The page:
- The Financials group did a bundles upgrade in February, adding bundles 25-28. We were able to resolve small problems in the Purchase Order query and the Positive Pay configuration as well as bring our Oracle Financials software up to date.
- The upgrade of the Oracle "Tools" in student systems caused the HR and Financial groups to change the parameters for messaging in February as well.
- We started allowing for online MBA charges in the processing of Grad Contracts from Student Financials in February.
- We fulfilled a request to do automatic inactivation of unused vendors for the Procurement Office in March. In April, we also created a process to convert some vendor_ids from federal tax ID numbers to arbitrary numbers, creating a more compliant PII environment.
- We created a customized notification for Reimbursements a business day before they are to be paid to give our employees time to correct the reimbursement. This was our April response to a request from Internal Audit to Procurement, and this "pre-notification" should help prevent errors.
UDataGlance Reports tab
Recently, several University offices, including IT Web Development (IT-WD), General Accounting, Research Office, and Office of Institutional Research and Effectiveness, collaborated on the development and deployment of the Reports tab in UDataGlance. This new tab, available as an option once you are logged into UDataGlance, provides consolidated information for reporting and access in a single location. It includes links and information on accessing UD Financials information as well as links to UD Financials Query reporting and to UD Financials information through Cognos. The form includes links to training and for requesting access through the Data Warehouse. A “Resources” section includes a link to the most current listing of UD Financials accounts and UDEW resources. A Dashboard is currently under development for the Data Warehouse section. This is an attempt to aggregate Reporting resources with other financial resources based on reviews that were conducted with the college business officers earlier in the year. You may send questions or suggestions using the “Feedback” form available within UDataGlance.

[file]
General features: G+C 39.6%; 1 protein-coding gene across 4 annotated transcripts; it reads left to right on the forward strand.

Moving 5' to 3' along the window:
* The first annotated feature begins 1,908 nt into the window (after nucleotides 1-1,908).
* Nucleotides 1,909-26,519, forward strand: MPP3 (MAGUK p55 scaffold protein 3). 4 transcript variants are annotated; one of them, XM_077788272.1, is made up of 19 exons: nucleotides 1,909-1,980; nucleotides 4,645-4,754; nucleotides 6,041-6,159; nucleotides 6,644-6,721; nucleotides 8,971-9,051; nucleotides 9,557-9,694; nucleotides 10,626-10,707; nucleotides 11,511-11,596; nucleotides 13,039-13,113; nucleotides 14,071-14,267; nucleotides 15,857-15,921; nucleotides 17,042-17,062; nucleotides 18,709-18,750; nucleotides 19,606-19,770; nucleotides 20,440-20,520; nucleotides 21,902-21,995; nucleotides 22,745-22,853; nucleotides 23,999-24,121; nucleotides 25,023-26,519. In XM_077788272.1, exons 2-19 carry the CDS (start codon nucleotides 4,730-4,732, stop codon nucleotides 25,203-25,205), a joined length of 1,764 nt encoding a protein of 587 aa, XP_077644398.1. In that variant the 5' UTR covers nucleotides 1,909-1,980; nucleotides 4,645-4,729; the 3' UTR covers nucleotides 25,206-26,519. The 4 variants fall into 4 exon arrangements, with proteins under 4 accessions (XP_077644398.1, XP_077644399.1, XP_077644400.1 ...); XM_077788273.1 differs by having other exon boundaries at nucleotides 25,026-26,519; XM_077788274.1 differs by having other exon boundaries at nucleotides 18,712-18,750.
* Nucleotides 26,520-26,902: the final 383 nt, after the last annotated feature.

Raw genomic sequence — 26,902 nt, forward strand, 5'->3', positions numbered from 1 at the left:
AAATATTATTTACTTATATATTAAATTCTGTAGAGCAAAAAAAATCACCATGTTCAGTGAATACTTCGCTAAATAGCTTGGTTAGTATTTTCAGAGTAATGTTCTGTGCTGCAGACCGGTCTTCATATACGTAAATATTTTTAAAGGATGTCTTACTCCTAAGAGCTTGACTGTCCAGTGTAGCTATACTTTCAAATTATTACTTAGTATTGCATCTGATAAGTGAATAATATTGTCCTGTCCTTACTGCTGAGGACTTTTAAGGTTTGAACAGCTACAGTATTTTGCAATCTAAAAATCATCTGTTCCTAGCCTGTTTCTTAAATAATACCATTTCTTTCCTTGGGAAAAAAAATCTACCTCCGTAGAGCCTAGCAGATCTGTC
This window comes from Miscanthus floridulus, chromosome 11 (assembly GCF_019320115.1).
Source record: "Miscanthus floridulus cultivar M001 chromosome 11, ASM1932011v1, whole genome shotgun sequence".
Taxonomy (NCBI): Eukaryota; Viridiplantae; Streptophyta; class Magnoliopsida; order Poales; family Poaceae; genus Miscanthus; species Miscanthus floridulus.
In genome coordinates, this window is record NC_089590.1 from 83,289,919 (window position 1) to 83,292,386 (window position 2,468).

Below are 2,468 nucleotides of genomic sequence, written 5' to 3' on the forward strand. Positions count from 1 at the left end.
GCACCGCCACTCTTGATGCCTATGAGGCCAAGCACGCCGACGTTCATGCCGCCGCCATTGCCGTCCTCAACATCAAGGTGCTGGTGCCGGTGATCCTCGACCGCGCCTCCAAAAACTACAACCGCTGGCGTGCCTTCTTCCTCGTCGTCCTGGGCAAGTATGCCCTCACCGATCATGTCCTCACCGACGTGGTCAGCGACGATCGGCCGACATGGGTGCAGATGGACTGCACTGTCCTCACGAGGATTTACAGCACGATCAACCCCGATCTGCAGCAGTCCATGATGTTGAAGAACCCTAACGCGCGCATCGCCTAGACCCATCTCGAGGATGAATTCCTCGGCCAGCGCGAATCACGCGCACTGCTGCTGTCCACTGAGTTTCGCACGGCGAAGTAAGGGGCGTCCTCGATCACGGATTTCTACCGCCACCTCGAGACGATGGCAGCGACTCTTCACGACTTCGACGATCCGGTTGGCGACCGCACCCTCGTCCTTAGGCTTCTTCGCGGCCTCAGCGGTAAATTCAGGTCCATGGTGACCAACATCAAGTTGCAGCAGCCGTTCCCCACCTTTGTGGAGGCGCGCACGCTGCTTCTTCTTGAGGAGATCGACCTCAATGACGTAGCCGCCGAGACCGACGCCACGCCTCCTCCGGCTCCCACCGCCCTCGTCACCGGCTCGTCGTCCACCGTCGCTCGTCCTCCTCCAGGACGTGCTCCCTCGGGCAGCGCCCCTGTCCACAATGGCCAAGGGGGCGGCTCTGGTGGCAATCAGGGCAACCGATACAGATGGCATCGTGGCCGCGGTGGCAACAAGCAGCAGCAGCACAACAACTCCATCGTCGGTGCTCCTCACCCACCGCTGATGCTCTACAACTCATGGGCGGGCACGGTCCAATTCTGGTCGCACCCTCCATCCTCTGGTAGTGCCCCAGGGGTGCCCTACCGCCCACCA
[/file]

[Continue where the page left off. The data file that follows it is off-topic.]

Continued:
Chart Field String widget